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Calls for the halting of the Sir Lowry’s Pass Village housing project

The R101 million Sir Lowry’s Pass Village housing project is expected to provide 307 housing opportunities for qualifying beneficiaries. Picture: City of Cape Town/Supplied

The R101 million Sir Lowry’s Pass Village housing project is expected to provide 307 housing opportunities for qualifying beneficiaries. Picture: City of Cape Town/Supplied

Published Jul 6, 2022

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Cape Town - The SA National Civic Organisation (Sanco) in Sir Lowry’s Pass Village has called for a halt to the housing development until the City of Cape Town addresses the residents’ complaints.

The organisation complained that the City was being unresponsive.

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The residents’ complaints included unfair Expanded Public Works Programme rates paid to workers, the 10% Targeted Enterprise Contract Participation Goal, and lack of public participation.

Sanco also raised concerns about the lack of feedback on the sewerage connections of the units, which it said could not be connected to the already overloaded infrastructure which was collapsing. It also complained about the five-day period given for sub-contractors to submit the tendering information after the contract was posted.

The development, expected to be completed in 2024, would provide 307 units for approved beneficiaries.

Sanco organiser in ward 84, Riaan Hendricks, said: “Last year when the housing project started we approached the City raising these concerns but to date, none of them have been addressed.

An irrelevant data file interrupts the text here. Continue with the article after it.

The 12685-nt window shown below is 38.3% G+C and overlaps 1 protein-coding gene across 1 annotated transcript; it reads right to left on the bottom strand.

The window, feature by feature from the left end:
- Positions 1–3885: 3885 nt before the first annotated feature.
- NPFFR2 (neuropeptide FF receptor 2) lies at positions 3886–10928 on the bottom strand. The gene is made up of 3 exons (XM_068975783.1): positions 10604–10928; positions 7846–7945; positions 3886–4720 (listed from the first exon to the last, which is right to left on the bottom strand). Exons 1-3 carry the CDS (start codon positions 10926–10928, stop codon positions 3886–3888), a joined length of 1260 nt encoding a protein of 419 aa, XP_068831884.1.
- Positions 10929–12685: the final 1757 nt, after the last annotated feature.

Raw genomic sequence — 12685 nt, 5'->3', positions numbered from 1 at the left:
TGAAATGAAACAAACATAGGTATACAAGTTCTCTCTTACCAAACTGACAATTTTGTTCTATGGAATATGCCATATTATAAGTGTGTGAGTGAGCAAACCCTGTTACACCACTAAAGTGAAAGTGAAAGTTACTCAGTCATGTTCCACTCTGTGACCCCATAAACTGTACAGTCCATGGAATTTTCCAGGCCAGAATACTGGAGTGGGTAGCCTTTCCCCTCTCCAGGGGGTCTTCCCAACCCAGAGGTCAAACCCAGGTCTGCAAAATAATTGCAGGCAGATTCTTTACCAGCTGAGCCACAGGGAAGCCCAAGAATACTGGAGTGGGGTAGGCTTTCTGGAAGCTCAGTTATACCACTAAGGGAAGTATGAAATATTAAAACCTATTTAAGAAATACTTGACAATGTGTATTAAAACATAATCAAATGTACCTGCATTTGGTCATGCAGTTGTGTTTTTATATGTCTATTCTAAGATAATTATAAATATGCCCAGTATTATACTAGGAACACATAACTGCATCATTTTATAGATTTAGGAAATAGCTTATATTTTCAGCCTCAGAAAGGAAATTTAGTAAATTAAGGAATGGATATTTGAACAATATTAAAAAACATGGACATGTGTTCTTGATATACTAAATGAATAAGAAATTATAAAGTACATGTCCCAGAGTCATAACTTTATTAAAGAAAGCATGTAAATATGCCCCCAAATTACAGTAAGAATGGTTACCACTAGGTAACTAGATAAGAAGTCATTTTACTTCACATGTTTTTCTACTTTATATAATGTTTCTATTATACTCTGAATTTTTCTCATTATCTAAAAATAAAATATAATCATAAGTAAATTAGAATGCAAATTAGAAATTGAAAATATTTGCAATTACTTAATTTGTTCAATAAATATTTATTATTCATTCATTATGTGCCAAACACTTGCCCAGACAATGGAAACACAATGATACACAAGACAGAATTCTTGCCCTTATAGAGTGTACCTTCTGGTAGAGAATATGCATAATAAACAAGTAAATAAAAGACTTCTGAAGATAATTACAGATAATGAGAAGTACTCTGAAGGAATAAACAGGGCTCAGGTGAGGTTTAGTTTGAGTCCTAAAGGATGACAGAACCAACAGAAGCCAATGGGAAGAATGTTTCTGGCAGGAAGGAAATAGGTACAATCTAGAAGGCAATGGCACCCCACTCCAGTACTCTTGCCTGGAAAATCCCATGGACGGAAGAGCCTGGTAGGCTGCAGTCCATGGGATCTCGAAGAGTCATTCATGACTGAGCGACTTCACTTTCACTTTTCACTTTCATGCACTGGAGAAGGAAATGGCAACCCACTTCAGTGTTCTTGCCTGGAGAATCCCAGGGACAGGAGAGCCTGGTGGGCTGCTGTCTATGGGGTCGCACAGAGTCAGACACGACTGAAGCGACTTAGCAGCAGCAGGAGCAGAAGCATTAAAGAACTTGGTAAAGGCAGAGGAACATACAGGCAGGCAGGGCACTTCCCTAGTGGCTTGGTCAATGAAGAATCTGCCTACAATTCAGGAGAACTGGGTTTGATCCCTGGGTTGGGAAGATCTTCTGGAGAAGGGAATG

“The City obligated the contractor to spend only 10% of the Targeted Enterprise Contract Participation Goal instead of 30% in the community for the SM MEs and labour, and our concern is (about) what’s happened to that remaining 20%,” he said.

With the civil work done, Hendricks said the structures went up in three weeks without residents knowing what the they would look like.

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“There needs to be public participation in the matter so the community gives its input. We don’t see the project being finished if the City doesn’t intervene, which will be a loss not only for the City but the community also.

“We have seen in the past what happens when the community is not consulted when such projects are undertaken. We do not want the project to stop to the detriment of the community, especially after 24 years since houses have been built in Sir Lowry’s Pass Village but if the City doesn’t come to the table and engage the community about the solutions to their complaints, we foresee some complications,” he said.

The Sir Lowry’s Pass Village housing project is expected to provide 307 housing opportunities for qualifying beneficiaries. Picture: City of Cape Town/Supplied

ASLA CEO Werner Jerling said that the construction company has been in close contact with Sanco, other community organisations, the community in general, and the project employees employed on the project in Sir Lowry’s Pass constantly since the inception of the project.

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“ASLA rejects the notion that it is unresponsive towards the community. ASLA has an open-door policy with Sanco and similar organisations,” he said.

Jerling said before project commencement extensive discussions on the EPWP wage, for this EPWP project were held and offers of employment, under the EPWP were made to and accepted by workers.

He said ASLA was in full compliance with the goals and is contractually bound to meet the targets set for this contract after the contract.

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The City said it was looking into the particulars of this matter and would respond in due course. It said it was in regular contact with the beneficiaries and had previously responded to the grievances made.

[email protected]

Cape Argus

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